You don’t have this kind of money to spend on a car, no way, no how. In a private transaction that was listed among high-end vehicle sales on the boutique classic car auction site Anamera.com, an apple-green 1962 Ferrari 250 GTO that was made for race driver Stirling Moss sold for a record $35 million. Only 39 GTOs were made between 1962 and 1964, notes Bloomberg.
From vineyard to collector
The record-setting Ferrari was sold by Dutch-born Eric Heerema, who owns the Nyetimber vineyard in Sussex, southern England. U.S. classic car collector Craig McCaw purchased the ultra-rare 1962 Ferrari vehicle. At the time of the sale Thursday, neither party was available for media comment.
“The market is very active at the moment,” said James Cottingham, acquisition consultant for Ferrari dealer DK Engineering of Hertfordshire, U.K. “A lot of new buyers are expanding their collections and the baby-boomer generation of collectors has reached an age when they’re not using their cars as much as they used to. They want to sell.”
McCaw certainly doesn’t lack for cash. The co-founder of McCaw Cellular sold out to AT&T in 1993 for a cool $11.5 billion. McCaw’s net worth is listed at $1.6 billion, according to Forbes.
Classic Ferrari sales busting out all over
McCaw’s 1962 Ferrari 250 GTO purpose isn’t the only classic Ferrari purchased in the past few months. A 250 Testa Rossa that U.S. racer Phil Hill used to win the 1958 Le Mans 24-Hour race was sold by French collector Pierre Bardinon for about $25 million, according to Anamera.com. Another 250 GTO was purchased for $18 million in 2010, then subsequently re-sold for a price that was reportedly “in the high 20 millions,” according to the most recent purchasing party.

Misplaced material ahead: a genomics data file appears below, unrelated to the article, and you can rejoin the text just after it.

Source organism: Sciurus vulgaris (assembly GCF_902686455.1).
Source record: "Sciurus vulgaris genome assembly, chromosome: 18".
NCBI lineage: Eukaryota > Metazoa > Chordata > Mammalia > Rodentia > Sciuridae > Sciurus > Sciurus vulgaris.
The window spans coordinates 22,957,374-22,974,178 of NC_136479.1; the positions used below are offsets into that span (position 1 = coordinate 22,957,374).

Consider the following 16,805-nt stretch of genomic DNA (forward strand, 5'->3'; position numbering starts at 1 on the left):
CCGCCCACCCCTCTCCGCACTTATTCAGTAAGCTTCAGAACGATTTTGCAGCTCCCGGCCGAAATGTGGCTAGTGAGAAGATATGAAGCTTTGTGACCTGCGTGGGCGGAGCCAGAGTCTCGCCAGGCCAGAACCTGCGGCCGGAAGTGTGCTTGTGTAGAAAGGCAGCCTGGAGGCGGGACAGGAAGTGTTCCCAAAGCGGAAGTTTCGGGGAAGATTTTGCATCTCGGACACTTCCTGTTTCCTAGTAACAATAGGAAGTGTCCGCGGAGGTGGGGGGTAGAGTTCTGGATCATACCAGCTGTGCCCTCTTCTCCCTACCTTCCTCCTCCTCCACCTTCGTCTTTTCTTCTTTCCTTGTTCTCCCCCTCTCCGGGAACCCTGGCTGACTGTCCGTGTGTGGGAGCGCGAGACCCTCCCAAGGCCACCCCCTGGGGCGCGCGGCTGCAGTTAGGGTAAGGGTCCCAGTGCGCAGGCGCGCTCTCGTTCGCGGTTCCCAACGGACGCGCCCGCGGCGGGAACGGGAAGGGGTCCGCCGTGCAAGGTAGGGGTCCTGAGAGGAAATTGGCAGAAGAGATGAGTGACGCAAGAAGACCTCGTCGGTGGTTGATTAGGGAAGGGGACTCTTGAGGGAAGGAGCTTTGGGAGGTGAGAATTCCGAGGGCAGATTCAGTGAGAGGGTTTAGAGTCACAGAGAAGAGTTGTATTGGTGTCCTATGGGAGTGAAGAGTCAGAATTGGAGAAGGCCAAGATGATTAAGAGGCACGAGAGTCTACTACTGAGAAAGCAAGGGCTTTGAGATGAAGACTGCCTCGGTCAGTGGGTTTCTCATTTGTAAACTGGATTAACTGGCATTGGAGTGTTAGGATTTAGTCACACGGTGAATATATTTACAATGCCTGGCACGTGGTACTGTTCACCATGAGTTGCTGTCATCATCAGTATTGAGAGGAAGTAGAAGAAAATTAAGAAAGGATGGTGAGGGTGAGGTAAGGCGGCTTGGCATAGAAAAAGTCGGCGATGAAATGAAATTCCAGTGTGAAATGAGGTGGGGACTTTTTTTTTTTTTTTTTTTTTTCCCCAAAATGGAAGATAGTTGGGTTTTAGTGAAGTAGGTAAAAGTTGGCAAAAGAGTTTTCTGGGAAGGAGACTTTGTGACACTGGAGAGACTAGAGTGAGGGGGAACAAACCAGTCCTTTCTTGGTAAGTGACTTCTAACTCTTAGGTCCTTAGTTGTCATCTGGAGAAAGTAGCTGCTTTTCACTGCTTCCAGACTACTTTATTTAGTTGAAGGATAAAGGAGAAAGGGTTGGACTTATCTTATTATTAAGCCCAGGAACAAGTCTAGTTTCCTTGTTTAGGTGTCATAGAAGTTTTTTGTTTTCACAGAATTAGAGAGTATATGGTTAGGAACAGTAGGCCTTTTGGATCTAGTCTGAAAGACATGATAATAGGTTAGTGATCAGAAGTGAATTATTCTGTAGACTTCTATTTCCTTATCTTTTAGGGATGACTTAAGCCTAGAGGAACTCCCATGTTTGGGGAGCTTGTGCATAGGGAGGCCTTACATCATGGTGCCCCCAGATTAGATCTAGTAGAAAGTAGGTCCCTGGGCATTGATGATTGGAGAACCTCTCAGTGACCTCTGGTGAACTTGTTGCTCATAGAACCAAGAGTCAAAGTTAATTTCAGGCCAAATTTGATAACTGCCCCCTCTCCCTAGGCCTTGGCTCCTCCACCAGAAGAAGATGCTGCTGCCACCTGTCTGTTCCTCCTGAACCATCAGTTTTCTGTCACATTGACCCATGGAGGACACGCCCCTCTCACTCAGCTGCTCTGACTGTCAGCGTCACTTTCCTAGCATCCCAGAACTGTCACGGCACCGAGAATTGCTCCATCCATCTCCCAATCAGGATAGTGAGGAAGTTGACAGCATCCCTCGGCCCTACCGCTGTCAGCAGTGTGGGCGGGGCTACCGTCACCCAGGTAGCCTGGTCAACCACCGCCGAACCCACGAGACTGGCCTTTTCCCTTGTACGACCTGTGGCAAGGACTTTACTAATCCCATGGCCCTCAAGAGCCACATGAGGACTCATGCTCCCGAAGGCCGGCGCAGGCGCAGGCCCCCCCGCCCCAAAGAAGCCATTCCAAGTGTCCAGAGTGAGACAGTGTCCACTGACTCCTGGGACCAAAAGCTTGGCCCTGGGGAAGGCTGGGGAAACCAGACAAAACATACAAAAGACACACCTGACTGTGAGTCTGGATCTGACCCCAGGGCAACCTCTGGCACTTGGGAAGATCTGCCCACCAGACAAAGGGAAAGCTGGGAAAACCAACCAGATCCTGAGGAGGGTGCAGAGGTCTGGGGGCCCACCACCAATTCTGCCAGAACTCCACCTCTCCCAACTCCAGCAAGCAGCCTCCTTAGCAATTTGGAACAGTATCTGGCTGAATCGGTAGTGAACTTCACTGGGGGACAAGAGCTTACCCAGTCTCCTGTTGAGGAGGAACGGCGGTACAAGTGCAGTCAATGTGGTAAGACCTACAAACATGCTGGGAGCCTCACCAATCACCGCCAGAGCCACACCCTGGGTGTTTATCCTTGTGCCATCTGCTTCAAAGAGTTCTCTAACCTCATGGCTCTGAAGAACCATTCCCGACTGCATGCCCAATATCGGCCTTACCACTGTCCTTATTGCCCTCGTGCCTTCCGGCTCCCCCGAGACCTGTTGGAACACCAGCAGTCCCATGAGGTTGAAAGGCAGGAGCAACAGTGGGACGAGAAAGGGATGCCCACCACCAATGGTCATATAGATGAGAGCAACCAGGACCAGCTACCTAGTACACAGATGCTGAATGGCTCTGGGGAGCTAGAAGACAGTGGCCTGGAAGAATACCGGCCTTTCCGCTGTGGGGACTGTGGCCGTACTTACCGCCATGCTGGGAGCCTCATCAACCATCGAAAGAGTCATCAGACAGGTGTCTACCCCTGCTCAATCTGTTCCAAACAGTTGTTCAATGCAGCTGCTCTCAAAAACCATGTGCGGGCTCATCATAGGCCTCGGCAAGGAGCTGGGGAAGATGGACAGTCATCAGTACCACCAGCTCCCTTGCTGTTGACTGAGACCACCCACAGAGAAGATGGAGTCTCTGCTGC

“I’ve heard of eight Ferraris selling for a total of $135 million during the last eight weeks,” said car dealer John Collins of Talacrest Ltd.
The Ferrari to end all Ferraris
McCaw’s 1962 Ferrari 250 GTO was called the greatest Ferrari of all time in 2010 by Motor Trend Classic magazine. U.K. racer Moss’s name is scrawled on the back of the right-hand driver’s seat, and the body is painted in the same apple green color of Moss’s UDT-Laystall race team of that time. Moss suffered a career-ending injury at the Goodwood circuit on April 23, 1962, before he could actually drive the 250 GTO in a race. Fellow U.K. driver Innes Ireland ended up driving the car at 1962 Le Mans, where the vehicle was retired.
Breaking the record
The previous private transaction record sales price for a classic vehicle was somewhere between $30 million and $34 million for a 1936 Type 57SC Bugatti Atlantic. California collector Peter Mullin bought the vehicle in 2010, but would not reveal the exact purchase price.